The two women who make their way deep into Anne’s inner sanctum create a triumvirate of female power-players uncommon for any time period, let alone in the so-called days of pre-Enlightenment. Pulling strings behind the reign of 'Queen Anne', and propping her up in more ways than one, is her right-hand woman, the legendarily sharp and alluring Lady Sarah Churchill, 'The First Duchess Of Marlborough'. Lady Sarah Churchill is Anne’s 'BFF' since childhood who, once Anne took 'The Throne', became a primary political adviser and perhaps, according to rumors that have swirled for centuries, her lover. The second is Abigail Masham, who's Sarah’s cousin by birth but reduced to destitution by family bankruptcy, joining the royal household as a lowly maid. Nevertheless, Abigail would set in motion an epic, impassioned battle with Sarah to become Anne’s new favourite, making herself indispensable to 'The Queen', while pushing Anne in the opposite political direction that Lady Sarah is pulling. While a vivid picture of Sarah has been painted by her own memoir, the original evidence for Abigail is sparse and comes mainly from Sarah. There are interesting snippets to be found elsewhere where Abigail emerges as a ruthless chambermaid, and her trajectory clearly reveals her ambition. That's the historical account. But the bones of the story come to life with a psychological and sensual resonance that escaped the history books.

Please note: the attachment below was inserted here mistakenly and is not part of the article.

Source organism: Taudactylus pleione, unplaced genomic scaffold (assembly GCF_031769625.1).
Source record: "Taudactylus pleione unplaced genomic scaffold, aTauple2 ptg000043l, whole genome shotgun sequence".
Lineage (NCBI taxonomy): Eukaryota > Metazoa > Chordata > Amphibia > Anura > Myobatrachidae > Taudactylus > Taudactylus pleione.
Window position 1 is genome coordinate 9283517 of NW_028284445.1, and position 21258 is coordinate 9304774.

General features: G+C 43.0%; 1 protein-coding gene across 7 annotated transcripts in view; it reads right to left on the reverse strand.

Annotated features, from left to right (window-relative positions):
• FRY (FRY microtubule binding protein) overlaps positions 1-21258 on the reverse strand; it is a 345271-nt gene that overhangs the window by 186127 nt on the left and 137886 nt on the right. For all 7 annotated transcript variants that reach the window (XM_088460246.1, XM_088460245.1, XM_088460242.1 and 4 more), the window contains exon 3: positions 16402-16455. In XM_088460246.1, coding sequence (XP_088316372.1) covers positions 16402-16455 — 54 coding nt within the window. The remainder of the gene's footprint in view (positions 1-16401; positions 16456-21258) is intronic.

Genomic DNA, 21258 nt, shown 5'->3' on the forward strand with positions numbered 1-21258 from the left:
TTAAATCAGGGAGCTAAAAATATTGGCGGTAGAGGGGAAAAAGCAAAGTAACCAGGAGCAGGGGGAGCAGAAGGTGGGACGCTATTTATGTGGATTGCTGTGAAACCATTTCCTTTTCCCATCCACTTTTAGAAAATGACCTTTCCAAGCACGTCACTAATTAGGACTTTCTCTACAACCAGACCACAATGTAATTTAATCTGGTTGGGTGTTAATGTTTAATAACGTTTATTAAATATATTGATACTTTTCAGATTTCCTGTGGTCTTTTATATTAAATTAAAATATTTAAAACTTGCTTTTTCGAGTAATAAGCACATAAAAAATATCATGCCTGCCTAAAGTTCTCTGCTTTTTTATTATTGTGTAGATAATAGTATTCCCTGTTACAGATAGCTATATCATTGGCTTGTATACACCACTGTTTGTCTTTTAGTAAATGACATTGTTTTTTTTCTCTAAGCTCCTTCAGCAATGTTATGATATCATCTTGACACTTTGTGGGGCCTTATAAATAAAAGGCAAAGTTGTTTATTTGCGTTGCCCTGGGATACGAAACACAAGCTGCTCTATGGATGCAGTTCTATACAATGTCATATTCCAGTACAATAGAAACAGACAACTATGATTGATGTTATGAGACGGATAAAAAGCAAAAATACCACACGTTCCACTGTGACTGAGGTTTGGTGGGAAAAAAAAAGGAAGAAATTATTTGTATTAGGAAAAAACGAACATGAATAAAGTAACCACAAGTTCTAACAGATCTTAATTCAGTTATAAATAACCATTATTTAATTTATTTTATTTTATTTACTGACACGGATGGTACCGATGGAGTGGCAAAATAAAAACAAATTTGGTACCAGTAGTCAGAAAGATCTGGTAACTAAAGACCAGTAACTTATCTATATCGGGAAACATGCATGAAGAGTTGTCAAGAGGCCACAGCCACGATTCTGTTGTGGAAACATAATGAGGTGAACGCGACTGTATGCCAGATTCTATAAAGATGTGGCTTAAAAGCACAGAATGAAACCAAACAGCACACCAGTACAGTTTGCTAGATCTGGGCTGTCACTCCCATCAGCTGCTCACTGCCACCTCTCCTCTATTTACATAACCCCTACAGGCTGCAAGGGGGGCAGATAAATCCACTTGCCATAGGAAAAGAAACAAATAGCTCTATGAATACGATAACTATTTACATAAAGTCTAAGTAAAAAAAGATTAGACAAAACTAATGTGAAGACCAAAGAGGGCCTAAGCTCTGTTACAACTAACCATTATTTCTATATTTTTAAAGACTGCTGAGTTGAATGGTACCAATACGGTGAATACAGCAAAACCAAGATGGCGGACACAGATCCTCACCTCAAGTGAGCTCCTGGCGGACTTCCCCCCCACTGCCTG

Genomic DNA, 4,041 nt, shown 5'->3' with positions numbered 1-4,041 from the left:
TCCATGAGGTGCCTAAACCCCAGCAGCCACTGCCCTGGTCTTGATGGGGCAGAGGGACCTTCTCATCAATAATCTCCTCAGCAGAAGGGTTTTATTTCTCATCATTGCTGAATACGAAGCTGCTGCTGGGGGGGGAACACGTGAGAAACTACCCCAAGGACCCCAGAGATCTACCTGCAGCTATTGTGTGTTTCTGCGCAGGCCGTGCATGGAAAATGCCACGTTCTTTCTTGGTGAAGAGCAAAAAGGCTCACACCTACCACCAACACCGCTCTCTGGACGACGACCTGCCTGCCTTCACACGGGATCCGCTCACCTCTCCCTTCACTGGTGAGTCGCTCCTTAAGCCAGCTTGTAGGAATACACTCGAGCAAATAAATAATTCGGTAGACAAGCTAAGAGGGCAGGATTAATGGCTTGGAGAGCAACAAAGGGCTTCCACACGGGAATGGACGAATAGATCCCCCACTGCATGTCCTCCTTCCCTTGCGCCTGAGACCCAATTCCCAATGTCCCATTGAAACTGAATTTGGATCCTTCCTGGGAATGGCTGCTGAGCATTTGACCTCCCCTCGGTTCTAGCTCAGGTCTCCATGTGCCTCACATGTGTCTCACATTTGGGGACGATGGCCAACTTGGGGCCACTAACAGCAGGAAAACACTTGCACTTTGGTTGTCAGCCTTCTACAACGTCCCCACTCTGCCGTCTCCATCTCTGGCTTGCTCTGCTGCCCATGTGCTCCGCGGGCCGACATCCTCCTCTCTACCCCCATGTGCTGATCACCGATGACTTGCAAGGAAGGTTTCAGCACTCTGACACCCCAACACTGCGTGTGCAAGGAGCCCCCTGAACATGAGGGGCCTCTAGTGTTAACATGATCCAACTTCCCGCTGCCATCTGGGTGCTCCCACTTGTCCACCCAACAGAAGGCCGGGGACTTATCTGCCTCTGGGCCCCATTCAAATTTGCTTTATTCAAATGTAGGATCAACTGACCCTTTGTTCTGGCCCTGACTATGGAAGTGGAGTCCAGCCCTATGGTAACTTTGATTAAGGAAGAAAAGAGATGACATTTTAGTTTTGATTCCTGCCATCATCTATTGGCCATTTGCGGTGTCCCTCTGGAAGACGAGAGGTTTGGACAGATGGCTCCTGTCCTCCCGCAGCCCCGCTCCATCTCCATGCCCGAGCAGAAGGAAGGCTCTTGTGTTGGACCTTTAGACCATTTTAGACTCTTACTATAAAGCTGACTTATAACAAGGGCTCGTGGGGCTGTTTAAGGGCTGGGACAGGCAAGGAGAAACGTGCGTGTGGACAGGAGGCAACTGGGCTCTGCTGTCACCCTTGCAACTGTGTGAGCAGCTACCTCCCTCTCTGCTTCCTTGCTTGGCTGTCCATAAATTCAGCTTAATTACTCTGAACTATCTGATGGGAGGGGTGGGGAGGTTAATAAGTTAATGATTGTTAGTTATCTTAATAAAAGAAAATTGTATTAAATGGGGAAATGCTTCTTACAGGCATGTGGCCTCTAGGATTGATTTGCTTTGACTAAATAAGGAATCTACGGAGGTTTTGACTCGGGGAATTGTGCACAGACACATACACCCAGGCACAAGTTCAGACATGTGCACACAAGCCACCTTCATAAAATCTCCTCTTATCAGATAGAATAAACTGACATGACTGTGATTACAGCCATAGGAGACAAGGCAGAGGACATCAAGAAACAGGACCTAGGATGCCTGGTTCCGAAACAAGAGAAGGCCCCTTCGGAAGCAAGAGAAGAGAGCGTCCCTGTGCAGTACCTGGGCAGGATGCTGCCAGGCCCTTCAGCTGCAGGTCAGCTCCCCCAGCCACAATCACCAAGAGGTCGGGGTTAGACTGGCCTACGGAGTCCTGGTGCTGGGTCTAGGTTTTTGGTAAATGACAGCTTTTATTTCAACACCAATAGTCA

Lady Sarah is one of the most powerful political figures of her times, the woman who kept 'The Queen’s' purse, bent 'The Queen’s' ear and blackmailed her when she feels it necessary. She met 'The Queen' when both were young daughters of powerful men, secluded in the boring confines of 'The Royal Palace'. Their friendship would develop into something both symbiotic and highly intimate, the real Anne indeed wrote Sarah passionate letters with lines such as, 'I hope I shall get a moment or two to be with my dear, that I may have one embrace, which I long for more than I can express'. Though Sarah married John Churchill, who was soon named 'The Duke Of Marlborough' by 'Queen Anne', the closeness between the two women continued long after. When Anne ascended to 'The Throne', she named Sarah to several key positions including 'Mistress Of The Robes', the highest title that could be held by a woman in that time, and 'Keeper Of The Privy Purse'. Sarah took those opportunities for all they're worth. She becomes Anne’s most indispensable adviser, holding forth on matters of policy, politics and intricate war strategy. Renowned for her fierce intelligence, her savage temper, her gutsy frankness and also her oft-mentioned beauty, Lady Sarah also drew a circle of sycophants and influence-seekers around her.